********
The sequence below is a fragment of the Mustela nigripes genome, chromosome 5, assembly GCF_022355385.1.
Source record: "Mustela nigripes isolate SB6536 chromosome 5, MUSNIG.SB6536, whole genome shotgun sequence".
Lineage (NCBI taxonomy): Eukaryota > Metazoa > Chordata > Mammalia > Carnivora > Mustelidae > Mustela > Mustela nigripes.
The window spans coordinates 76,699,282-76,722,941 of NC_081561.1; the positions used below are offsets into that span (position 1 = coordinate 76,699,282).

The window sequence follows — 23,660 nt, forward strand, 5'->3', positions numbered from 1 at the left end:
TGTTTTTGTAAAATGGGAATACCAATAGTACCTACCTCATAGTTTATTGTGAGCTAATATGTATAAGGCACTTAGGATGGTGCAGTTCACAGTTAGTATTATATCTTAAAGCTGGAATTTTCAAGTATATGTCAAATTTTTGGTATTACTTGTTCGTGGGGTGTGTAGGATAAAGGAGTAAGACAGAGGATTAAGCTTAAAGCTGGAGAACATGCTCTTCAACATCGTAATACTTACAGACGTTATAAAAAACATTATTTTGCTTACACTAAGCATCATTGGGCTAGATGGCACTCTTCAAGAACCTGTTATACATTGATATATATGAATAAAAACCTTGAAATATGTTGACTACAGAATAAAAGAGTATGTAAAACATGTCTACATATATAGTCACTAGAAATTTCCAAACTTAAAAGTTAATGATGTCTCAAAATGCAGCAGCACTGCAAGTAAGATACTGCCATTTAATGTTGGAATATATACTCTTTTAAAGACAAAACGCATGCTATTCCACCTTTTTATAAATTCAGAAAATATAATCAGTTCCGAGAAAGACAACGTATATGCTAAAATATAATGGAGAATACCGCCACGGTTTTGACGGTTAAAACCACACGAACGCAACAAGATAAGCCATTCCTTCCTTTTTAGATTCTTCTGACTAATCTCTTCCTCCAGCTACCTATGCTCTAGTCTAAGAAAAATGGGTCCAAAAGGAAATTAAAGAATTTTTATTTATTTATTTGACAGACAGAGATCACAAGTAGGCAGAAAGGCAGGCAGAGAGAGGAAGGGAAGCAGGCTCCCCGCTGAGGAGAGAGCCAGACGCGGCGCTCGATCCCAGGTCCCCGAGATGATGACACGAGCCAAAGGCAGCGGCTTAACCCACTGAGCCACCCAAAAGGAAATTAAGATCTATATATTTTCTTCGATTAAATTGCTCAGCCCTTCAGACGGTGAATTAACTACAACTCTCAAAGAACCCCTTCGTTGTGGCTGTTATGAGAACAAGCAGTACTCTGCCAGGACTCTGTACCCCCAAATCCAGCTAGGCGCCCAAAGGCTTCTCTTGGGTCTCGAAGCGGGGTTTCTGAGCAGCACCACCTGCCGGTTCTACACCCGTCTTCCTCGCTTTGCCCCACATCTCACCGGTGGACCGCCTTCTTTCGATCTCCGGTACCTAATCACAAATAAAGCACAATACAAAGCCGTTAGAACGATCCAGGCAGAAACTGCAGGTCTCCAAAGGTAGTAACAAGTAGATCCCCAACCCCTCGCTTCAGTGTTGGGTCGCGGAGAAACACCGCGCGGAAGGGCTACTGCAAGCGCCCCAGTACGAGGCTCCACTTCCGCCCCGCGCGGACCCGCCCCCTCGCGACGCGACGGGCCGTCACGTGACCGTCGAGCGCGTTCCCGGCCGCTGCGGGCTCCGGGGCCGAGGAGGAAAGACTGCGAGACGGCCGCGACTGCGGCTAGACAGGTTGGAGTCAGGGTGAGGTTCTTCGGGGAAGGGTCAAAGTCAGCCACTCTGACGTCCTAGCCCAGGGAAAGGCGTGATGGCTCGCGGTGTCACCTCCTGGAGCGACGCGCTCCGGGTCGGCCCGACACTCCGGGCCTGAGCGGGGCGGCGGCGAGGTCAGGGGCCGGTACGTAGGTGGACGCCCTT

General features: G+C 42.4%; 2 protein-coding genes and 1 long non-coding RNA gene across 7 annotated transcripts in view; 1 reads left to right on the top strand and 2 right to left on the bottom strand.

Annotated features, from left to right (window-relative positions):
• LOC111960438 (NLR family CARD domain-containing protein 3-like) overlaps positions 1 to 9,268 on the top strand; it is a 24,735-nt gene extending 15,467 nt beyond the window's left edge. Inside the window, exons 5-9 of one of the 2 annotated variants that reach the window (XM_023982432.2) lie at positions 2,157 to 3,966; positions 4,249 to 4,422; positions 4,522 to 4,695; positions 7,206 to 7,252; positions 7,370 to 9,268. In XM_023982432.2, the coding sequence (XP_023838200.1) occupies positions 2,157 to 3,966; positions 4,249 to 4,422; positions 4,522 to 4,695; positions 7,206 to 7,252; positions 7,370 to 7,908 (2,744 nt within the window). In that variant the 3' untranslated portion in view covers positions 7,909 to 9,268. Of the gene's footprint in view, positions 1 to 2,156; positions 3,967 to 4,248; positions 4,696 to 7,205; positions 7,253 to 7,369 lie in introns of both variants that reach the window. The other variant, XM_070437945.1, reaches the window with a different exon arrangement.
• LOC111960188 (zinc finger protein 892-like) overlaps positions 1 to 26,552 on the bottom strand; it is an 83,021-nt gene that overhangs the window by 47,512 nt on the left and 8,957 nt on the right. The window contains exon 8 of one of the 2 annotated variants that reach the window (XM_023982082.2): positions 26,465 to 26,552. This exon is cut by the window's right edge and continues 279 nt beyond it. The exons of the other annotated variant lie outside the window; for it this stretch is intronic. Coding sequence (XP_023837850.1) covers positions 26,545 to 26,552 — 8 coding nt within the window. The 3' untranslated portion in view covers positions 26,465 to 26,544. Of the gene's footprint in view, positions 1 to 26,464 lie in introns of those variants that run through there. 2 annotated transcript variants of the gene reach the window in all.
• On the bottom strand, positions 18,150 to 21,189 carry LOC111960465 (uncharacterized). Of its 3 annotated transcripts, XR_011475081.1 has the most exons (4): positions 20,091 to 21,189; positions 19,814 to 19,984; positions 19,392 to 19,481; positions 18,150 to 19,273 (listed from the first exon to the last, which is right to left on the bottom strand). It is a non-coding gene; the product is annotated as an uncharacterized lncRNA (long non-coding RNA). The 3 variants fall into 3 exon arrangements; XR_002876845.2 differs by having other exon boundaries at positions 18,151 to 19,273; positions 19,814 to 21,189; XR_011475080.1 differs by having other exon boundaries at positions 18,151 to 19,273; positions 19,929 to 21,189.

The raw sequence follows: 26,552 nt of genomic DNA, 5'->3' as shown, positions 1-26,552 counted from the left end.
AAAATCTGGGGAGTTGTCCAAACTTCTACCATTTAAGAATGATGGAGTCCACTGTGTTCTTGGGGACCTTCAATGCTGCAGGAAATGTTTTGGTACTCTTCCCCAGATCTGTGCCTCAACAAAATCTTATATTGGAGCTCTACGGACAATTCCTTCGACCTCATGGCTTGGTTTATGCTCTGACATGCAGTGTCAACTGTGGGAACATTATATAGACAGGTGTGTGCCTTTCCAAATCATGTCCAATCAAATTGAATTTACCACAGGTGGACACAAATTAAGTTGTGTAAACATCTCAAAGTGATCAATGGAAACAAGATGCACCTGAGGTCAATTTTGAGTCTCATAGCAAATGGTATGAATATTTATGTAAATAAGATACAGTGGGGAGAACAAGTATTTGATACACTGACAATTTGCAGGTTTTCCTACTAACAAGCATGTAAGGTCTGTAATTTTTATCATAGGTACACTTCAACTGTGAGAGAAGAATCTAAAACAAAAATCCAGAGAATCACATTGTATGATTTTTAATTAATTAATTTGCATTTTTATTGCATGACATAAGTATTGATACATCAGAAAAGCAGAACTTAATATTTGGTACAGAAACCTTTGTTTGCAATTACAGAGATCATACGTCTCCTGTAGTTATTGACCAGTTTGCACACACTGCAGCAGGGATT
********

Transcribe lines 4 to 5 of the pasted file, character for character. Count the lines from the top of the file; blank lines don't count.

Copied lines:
The window spans coordinates 76,699,282-76,722,941 of NC_081561.1; the positions used below are offsets into that span (position 1 = coordinate 76,699,282).

The window sequence follows — 23,660 nt, forward strand, 5'->3', positions numbered from 1 at the left end: